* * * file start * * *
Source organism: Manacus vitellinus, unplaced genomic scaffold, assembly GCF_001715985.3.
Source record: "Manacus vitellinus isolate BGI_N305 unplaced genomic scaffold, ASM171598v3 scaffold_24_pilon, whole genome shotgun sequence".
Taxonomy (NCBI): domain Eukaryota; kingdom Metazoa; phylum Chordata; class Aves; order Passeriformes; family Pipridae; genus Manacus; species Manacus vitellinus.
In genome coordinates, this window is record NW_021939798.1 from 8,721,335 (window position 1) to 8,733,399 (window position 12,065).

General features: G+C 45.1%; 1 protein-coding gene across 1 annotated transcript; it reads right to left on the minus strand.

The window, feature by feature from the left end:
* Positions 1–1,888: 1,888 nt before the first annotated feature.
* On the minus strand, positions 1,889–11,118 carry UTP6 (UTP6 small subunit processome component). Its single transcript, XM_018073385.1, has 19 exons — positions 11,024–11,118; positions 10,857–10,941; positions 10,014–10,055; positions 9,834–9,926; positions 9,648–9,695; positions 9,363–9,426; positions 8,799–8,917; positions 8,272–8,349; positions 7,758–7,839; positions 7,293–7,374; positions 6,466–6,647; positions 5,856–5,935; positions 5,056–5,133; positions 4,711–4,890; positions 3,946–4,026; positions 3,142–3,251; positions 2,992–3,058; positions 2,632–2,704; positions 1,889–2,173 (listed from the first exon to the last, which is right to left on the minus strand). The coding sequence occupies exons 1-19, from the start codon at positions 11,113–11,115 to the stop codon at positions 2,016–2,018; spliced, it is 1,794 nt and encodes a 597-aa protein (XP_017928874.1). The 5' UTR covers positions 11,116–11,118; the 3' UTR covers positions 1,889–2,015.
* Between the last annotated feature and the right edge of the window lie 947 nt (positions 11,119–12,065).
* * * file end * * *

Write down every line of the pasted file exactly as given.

Source organism: Manacus vitellinus, unplaced genomic scaffold, assembly GCF_001715985.3.
Source record: "Manacus vitellinus isolate BGI_N305 unplaced genomic scaffold, ASM171598v3 scaffold_24_pilon, whole genome shotgun sequence".
Taxonomy (NCBI): domain Eukaryota; kingdom Metazoa; phylum Chordata; class Aves; order Passeriformes; family Pipridae; genus Manacus; species Manacus vitellinus.
In genome coordinates, this window is record NW_021939798.1 from 8,721,335 (window position 1) to 8,733,399 (window position 12,065).

General features: G+C 45.1%; 1 protein-coding gene across 1 annotated transcript; it reads right to left on the minus strand.

The window, feature by feature from the left end:
* Positions 1–1,888: 1,888 nt before the first annotated feature.
* On the minus strand, positions 1,889–11,118 carry UTP6 (UTP6 small subunit processome component). Its single transcript, XM_018073385.1, has 19 exons — positions 11,024–11,118; positions 10,857–10,941; positions 10,014–10,055; positions 9,834–9,926; positions 9,648–9,695; positions 9,363–9,426; positions 8,799–8,917; positions 8,272–8,349; positions 7,758–7,839; positions 7,293–7,374; positions 6,466–6,647; positions 5,856–5,935; positions 5,056–5,133; positions 4,711–4,890; positions 3,946–4,026; positions 3,142–3,251; positions 2,992–3,058; positions 2,632–2,704; positions 1,889–2,173 (listed from the first exon to the last, which is right to left on the minus strand). The coding sequence occupies exons 1-19, from the start codon at positions 11,113–11,115 to the stop codon at positions 2,016–2,018; spliced, it is 1,794 nt and encodes a 597-aa protein (XP_017928874.1). The 5' UTR covers positions 11,116–11,118; the 3' UTR covers positions 1,889–2,015.
* Between the last annotated feature and the right edge of the window lie 947 nt (positions 11,119–12,065).